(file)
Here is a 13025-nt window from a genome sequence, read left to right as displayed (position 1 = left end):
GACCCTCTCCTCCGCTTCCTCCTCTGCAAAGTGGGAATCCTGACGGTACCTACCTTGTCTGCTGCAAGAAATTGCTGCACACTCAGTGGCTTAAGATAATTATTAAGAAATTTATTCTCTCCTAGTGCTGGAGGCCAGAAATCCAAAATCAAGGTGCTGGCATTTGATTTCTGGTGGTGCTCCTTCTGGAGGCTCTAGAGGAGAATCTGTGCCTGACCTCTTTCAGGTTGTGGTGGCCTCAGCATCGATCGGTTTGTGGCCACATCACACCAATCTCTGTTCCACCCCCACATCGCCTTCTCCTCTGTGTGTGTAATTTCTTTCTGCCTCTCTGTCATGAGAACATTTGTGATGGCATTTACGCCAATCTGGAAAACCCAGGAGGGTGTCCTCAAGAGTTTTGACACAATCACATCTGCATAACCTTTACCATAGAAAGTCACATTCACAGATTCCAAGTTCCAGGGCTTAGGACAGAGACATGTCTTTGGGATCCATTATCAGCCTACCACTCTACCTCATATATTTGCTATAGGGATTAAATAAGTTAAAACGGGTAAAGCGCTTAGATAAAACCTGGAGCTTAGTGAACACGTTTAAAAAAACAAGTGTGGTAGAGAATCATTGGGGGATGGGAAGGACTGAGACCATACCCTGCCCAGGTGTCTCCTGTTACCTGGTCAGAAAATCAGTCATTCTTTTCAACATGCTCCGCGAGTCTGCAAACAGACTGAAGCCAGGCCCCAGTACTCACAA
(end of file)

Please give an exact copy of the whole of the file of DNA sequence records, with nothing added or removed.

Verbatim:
Here is a 13025-nt window from a genome sequence, read left to right as displayed (position 1 = left end):
GACCCTCTCCTCCGCTTCCTCCTCTGCAAAGTGGGAATCCTGACGGTACCTACCTTGTCTGCTGCAAGAAATTGCTGCACACTCAGTGGCTTAAGATAATTATTAAGAAATTTATTCTCTCCTAGTGCTGGAGGCCAGAAATCCAAAATCAAGGTGCTGGCATTTGATTTCTGGTGGTGCTCCTTCTGGAGGCTCTAGAGGAGAATCTGTGCCTGACCTCTTTCAGGTTGTGGTGGCCTCAGCATCGATCGGTTTGTGGCCACATCACACCAATCTCTGTTCCACCCCCACATCGCCTTCTCCTCTGTGTGTGTAATTTCTTTCTGCCTCTCTGTCATGAGAACATTTGTGATGGCATTTACGCCAATCTGGAAAACCCAGGAGGGTGTCCTCAAGAGTTTTGACACAATCACATCTGCATAACCTTTACCATAGAAAGTCACATTCACAGATTCCAAGTTCCAGGGCTTAGGACAGAGACATGTCTTTGGGATCCATTATCAGCCTACCACTCTACCTCATATATTTGCTATAGGGATTAAATAAGTTAAAACGGGTAAAGCGCTTAGATAAAACCTGGAGCTTAGTGAACACGTTTAAAAAAACAAGTGTGGTAGAGAATCATTGGGGGATGGGAAGGACTGAGACCATACCCTGCCCAGGTGTCTCCTGTTACCTGGTCAGAAAATCAGTCATTCTTTTCAACATGCTCCGCGAGTCTGCAAACAGACTGAAGCCAGGCCCCAGTACTCACAA